With Intel’s entry into discrete GPUs, it is increasing support for many more integrated GPUs

Intel is slowly moving into the dedicated graphics market, and its graphics driver versions look more like Nvidia and AMD than they did before. For its custom Arc GPUs and architecturally similar integrated GPUs that ship with 11th and 12th generation Intel processors, the company is promising monthly driver releases, along with “Day 0” drivers with specific fixes and performance improvements for games that have been released. just released.

At the same time, Intel’s GPU driver updates began to reduce focus on what was once the company’s bread and butter: low-quality integrated GPUs. The company announced yesterday that it will move most of its integrated GPUs to a “legacy support model,” which will provide quarterly updates to fix “critical” security issues and bugs but won’t include game-specific fixes like newer GPUs. Getting.

The change affects a wide variety of GPUs, which are not all ancient history. Among other things, the change affects all built-in GPUs in the following generations of processors, from lower, unnumbered “HD / UHD graphics” to faster Intel Iris-branded versions:

  • 6th generation Core (introduced 2015, codenamed Skylake)
  • 7th generation Core (introduced 2016, codenamed Kaby Lake)
  • 8th generation Core (introduced in 2017-2018, codenamed Kaby Lake-R, Whiskey Lake, and Coffee Lake)
  • 9th generation Core (introduced 2018, codenamed Coffee Lake)
  • 10th Generation Core (introduced in 2019-2020, codenamed Comet Lake and Ice Lake)
  • Several Celeron and Pentium-series N4000, N5000, and N6000 CPUs (introduced 2017-2021, codenamed Gemini Lake, Elkhart Lake, and Jasper Lake)

Intel still offers a single 1.1GB boot package that supports everything from the latest Iris Xe GPUs to integrated graphics of the Skylake era. However, the installation package now contains one driver for newer GPUs still getting new features and a second driver for older GPUs on the old support model. The company uses a similar approach to driver updates for its Wi-Fi adapters, including multiple driver versions in the same download package to support multiple generations of devices.

Almost all of these many generations of processors have one thing in common: a graphics processing unit (GPU) based on Intel's obsolescence, 2015 era. "Gen9" Graphics engineering.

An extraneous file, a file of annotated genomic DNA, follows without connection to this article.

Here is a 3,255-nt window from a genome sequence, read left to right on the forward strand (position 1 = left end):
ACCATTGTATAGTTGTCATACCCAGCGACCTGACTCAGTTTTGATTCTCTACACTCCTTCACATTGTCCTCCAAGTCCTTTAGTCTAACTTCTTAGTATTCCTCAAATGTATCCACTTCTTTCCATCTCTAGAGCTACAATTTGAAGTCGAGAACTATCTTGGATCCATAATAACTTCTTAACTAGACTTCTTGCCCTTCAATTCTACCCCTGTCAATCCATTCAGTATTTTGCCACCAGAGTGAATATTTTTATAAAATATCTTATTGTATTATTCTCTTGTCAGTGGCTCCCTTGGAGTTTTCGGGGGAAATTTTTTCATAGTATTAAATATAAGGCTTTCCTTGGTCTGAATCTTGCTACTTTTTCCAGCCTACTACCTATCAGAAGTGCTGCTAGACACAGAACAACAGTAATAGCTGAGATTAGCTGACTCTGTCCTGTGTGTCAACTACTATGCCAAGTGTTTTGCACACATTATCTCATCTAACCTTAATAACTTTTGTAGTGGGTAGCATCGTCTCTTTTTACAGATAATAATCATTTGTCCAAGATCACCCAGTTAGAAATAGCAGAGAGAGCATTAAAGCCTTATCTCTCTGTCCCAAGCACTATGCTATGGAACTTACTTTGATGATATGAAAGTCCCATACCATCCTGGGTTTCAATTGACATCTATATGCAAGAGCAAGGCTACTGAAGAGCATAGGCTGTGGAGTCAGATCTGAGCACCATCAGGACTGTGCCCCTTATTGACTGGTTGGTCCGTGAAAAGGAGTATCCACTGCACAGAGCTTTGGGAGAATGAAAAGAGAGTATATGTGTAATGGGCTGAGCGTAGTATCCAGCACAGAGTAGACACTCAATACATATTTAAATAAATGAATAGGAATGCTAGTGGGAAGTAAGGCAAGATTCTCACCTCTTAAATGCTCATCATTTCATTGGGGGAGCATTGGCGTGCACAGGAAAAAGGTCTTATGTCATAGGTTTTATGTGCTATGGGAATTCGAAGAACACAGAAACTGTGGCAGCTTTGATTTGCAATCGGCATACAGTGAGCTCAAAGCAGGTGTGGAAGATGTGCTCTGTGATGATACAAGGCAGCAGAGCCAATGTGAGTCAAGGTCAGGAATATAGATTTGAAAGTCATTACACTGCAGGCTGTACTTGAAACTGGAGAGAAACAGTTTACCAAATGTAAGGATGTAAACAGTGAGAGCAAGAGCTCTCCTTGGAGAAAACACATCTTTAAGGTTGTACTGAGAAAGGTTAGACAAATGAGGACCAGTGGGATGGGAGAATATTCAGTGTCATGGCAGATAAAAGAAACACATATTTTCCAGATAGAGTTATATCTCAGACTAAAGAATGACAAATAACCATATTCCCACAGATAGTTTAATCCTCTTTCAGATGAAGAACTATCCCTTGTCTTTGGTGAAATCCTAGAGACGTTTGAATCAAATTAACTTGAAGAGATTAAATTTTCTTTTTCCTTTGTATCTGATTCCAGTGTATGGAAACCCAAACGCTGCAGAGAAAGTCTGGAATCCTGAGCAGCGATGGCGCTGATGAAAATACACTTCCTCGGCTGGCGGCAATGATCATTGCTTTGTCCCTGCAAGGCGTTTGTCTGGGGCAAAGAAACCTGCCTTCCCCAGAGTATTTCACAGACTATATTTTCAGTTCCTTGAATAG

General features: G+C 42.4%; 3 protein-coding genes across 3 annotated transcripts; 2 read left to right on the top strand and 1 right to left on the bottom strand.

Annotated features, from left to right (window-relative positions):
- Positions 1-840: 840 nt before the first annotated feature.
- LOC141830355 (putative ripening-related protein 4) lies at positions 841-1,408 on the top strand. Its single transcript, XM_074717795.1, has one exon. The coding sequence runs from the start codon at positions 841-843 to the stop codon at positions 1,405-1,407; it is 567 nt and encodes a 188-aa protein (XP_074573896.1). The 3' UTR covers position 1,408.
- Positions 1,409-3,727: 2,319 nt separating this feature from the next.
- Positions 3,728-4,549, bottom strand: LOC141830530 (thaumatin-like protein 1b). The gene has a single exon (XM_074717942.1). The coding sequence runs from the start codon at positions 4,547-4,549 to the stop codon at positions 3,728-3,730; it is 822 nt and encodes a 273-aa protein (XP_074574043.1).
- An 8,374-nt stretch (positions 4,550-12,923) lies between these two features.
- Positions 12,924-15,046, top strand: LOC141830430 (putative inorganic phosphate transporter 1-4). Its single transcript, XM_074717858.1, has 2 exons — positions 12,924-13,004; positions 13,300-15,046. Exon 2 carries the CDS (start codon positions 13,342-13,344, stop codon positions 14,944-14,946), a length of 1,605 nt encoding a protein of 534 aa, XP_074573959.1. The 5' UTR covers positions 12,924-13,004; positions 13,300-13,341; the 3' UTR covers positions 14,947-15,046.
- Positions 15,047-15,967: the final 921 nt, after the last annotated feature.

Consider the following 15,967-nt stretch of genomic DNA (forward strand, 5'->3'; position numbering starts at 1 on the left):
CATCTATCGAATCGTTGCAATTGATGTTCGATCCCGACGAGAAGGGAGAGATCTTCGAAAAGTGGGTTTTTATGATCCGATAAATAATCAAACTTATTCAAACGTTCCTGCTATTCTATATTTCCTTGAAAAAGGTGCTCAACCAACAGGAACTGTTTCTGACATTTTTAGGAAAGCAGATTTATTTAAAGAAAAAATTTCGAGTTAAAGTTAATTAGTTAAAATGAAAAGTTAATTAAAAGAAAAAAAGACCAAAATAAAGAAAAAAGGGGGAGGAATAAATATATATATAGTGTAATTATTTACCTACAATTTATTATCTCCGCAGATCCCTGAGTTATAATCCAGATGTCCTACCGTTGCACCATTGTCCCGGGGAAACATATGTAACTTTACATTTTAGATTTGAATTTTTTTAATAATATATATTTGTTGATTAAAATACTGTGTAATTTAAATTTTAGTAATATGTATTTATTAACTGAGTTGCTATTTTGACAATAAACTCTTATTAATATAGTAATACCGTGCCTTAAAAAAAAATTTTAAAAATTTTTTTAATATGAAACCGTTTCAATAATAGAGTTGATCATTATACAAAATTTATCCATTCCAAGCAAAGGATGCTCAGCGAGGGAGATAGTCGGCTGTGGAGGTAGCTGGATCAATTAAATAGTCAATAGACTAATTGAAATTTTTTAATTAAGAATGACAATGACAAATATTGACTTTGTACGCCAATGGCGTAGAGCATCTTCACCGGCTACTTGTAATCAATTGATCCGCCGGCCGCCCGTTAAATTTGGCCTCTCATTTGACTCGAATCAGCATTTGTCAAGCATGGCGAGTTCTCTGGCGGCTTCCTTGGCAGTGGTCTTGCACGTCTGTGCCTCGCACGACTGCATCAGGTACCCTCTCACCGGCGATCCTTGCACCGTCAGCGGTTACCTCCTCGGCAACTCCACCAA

Zoom / Almost all of these many generations of processors have one thing in common: a graphics processing unit (GPU) based on Intel’s old “Gen9” graphics architecture from the 2015 era.

Intel Corporation

Intel’s 10th generation processors and accompanying integrated GPUs are only 3 years old, and Jasper Lake Pentium and Celeron processors are actually Intel’s latest offerings for low-cost PCs. The problem is that their GPUs (based on the architecture called “Gen9”) are much older, dating back to the 6th generation Skylake chips in late 2015. Intel used Kaby Lake-era UHD 620 and UHD 630 GPUs in their Four different generations of processors, opting to increase the number of CPU cores in newer chips rather than allocating more chip space for a redesigned GPU.

Intel shipped a newer, faster GPU in its 10nm Ice Lake processors, which shared the 10th generation branding with 14nm Comet Lake CPUs. Ice Lake GPUs are ported to the legacy support model as well. But these were mostly used in light and thin portable devices like the Intel MacBook Air 2020 and Surface Pro 7 — not systems that are required to do a lot of gaming.

The result is that those GPU drivers are as fast and optimized as you’ll get, and the hardware isn’t powerful enough to run many of the newer games that Intel provides fixes in the new GPU drivers anyway. In practice, the loss of a steady stream of new game-focused driver updates is unlikely to affect users of these GPUs much, especially since Intel will Continue to fix problems as they occur.

AMD and Nvidia offer similar legacy driver packages for older GPUs that won’t take advantage of new improvements but sometimes need security or stability fixes.

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